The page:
Monday, April 21, 2014

I won't say I gave up refined carbs for Lent, since I am not Catholic, but I will say that I gave them up for approximately the 6 weeks before Easter in an effort to become more of what I believe God created me to be.

I'm a firm believer that God calls me to be a good steward of this body He has entrusted me with. The truth is that I hadn't been doing a good enough job of that in the eating department. I didn't particularly like the idea of giving up refined carbs (white flour, sugar, white rice, etc.), but I really did feel that to do so would do nothing but good things for my health, so I relented and committed.

I found myself surprised by a bunch of things in the process, and have arrived at a conclusion as a result. (You will probably guess the conclusion, but I'll save it for the end of this blog, anyhow.)

Surprise #1- Giving up refined carbs was not as hard as I thought it would be. I was anticipating/dreading horrible cravings and withdrawal-type symptoms. Really, these were minimal. This was a relief.

Surprise #2- I lost NO weight in the process. Some of you may recall that I'd started a "Journey to Size 6" blog series at the beginning of the year. In case you noticed it dropped off (only 1 person mentioned it), I stopped the series because a.) I was stuck at a plateau and I saw no reason to report the same results every week, and b.) I was giving up sugar and I didn't want to advertise it. To sound like a holy roller for just a minute, I wanted this to be between me and God, not something I used as a point in a blog. So I shut my yap and put my nose to the grindstone. Still, I thought by giving up such non-nutritive food I might have a weight loss to report, and I do not. I am EXACTLY the same weight that I was at the beginning of the 6-week period. Turns out, you can get ample calories without processed carbs. Imagine that!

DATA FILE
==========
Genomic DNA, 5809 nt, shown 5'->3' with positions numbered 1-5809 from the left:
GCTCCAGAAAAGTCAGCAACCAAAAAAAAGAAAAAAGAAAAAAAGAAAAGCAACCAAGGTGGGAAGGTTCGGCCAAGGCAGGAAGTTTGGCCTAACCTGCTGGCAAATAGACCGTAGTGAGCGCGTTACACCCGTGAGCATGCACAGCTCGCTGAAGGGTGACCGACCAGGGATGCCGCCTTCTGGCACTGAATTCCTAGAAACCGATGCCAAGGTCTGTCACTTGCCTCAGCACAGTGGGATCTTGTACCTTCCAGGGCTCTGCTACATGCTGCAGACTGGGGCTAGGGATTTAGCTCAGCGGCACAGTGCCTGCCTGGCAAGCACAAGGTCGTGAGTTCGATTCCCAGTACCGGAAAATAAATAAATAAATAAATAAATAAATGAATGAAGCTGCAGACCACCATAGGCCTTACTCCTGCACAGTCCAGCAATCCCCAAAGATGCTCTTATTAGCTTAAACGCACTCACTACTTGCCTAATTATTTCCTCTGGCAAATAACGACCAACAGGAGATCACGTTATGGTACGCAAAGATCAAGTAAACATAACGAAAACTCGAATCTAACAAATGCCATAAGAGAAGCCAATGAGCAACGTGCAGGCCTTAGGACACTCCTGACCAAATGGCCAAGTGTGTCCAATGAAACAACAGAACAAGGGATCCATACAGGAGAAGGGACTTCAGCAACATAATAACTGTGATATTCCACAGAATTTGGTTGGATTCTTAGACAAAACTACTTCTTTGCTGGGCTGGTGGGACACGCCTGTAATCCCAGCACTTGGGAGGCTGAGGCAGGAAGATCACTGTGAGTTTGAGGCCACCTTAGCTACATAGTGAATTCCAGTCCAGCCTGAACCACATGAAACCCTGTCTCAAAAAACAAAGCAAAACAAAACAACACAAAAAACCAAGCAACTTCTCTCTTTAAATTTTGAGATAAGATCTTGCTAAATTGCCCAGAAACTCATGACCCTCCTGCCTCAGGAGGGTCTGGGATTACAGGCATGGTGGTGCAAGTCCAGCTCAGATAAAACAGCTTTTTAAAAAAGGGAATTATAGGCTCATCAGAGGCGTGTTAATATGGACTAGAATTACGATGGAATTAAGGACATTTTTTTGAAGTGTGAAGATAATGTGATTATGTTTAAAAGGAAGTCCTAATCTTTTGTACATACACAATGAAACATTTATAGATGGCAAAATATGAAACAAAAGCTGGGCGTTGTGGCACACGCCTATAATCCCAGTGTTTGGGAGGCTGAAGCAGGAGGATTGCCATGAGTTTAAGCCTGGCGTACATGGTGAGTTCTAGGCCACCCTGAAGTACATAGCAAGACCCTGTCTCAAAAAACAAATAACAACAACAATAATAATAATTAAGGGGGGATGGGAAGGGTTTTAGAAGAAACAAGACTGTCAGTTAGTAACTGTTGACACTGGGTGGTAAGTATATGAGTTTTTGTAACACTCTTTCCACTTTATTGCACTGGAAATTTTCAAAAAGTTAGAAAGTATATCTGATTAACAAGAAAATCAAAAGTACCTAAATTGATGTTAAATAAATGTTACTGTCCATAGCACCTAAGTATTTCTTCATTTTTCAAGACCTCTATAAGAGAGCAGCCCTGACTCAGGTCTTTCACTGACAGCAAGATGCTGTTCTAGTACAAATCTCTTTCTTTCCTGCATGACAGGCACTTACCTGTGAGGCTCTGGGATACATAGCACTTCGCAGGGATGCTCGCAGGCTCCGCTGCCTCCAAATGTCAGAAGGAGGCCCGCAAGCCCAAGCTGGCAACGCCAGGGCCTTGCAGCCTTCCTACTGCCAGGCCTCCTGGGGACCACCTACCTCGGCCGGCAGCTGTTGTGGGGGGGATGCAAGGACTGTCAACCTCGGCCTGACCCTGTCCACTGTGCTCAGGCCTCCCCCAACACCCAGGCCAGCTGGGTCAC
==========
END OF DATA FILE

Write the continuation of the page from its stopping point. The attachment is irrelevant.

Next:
Surprise #3- My joints didn't hurt as much. I have arthritis in a knee, and some aches and pains in my upper right side due to past injuries. (These have nothing to do with weight lifting, by the way. I always hurt myself by doing normal stuff like walking down the street or talking on the phone.) Anyhow, I started noticing about a week into my "no refined carbs" period that I wasn't aching as bad. It never went away entirely, since the arthritis and injuries will always be there, but dang! Did it get a LOT better! I started doing some research and turns out that arthritis is a inflammatory condition. As a matter of fact, most prior injuries are aggravated by inflammation. Refined carbs are inflammatory foods. So it makes perfect sense that my condition improved.

Surprise #4- There is sugar in all sorts of stuff I normally eat and consider healthy. Case in point: I was munching away on the organic whole-grain bread I always buy. Suddenly it occurred to me that it takes some kind of sugar, whether white or molasses, to feed yeast so that it can rise. I took a look at the bag and, sure enough, "Organic Cane Sugar" was listed in the ingredients. Dang. This meant that bread also exited my diet.

Surprise #5- Sugar-free "treats" (i.e. candy) give me gas. Not worth it. 'Nuff said.